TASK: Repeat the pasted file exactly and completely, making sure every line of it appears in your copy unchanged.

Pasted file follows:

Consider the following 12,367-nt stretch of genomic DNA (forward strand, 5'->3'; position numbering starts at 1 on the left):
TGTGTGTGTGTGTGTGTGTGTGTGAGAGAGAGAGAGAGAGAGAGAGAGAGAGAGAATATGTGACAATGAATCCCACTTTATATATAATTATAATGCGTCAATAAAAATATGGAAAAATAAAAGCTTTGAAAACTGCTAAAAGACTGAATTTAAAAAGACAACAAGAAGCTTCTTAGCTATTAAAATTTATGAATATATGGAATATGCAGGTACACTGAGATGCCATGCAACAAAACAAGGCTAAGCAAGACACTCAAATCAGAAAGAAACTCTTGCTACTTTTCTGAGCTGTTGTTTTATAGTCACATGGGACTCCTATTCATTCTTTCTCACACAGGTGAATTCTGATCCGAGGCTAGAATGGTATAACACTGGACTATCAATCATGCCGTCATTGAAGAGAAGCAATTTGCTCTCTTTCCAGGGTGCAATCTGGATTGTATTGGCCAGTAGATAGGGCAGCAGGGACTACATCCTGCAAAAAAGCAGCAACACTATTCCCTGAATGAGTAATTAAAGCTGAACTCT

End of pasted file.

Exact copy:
Consider the following 12,367-nt stretch of genomic DNA (forward strand, 5'->3'; position numbering starts at 1 on the left):
TGTGTGTGTGTGTGTGTGTGTGTGAGAGAGAGAGAGAGAGAGAGAGAGAGAGAGAATATGTGACAATGAATCCCACTTTATATATAATTATAATGCGTCAATAAAAATATGGAAAAATAAAAGCTTTGAAAACTGCTAAAAGACTGAATTTAAAAAGACAACAAGAAGCTTCTTAGCTATTAAAATTTATGAATATATGGAATATGCAGGTACACTGAGATGCCATGCAACAAAACAAGGCTAAGCAAGACACTCAAATCAGAAAGAAACTCTTGCTACTTTTCTGAGCTGTTGTTTTATAGTCACATGGGACTCCTATTCATTCTTTCTCACACAGGTGAATTCTGATCCGAGGCTAGAATGGTATAACACTGGACTATCAATCATGCCGTCATTGAAGAGAAGCAATTTGCTCTCTTTCCAGGGTGCAATCTGGATTGTATTGGCCAGTAGATAGGGCAGCAGGGACTACATCCTGCAAAAAAGCAGCAACACTATTCCCTGAATGAGTAATTAAAGCTGAACTCT